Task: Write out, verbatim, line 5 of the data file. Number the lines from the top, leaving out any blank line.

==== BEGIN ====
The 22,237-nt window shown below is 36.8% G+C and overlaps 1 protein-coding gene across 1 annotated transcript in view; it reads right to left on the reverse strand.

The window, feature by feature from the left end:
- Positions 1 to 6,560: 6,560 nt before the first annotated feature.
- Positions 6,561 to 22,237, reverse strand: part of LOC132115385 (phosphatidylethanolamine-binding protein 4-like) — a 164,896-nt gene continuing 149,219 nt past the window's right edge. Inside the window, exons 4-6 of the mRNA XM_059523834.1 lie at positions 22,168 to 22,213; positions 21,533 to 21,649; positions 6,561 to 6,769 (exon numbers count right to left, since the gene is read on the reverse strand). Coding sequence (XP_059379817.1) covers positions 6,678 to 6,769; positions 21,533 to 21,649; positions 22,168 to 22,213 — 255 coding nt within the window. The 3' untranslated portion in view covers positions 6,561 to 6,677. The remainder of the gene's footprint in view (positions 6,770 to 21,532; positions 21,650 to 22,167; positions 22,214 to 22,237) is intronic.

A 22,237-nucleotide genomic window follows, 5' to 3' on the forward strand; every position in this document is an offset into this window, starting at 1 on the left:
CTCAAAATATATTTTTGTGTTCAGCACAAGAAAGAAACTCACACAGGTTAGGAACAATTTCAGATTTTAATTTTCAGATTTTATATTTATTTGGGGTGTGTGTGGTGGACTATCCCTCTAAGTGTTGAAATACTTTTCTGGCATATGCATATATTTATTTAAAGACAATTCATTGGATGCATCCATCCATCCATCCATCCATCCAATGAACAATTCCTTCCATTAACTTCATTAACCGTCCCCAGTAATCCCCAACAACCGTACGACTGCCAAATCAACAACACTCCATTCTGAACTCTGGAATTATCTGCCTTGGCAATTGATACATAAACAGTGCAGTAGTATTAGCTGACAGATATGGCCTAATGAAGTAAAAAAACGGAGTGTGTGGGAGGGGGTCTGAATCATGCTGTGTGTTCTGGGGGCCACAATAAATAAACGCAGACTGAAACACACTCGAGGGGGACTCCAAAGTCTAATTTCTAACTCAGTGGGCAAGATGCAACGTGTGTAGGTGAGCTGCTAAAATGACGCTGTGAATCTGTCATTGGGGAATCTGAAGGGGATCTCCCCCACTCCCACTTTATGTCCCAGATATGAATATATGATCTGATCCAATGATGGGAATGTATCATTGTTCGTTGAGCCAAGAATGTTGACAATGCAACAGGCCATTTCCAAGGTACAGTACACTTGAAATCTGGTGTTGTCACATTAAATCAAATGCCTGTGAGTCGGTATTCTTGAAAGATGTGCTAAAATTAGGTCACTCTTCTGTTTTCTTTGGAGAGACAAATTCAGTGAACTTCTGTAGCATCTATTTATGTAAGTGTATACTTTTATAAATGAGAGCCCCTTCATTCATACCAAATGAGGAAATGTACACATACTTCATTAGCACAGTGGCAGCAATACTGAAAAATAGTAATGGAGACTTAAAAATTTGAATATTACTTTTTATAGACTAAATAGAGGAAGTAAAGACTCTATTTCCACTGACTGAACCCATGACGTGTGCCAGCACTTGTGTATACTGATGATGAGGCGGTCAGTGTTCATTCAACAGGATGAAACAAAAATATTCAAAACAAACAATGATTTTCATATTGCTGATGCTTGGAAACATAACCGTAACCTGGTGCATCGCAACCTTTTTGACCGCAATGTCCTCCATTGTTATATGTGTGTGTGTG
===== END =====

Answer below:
A 22,237-nucleotide genomic window follows, 5' to 3' on the forward strand; every position in this document is an offset into this window, starting at 1 on the left: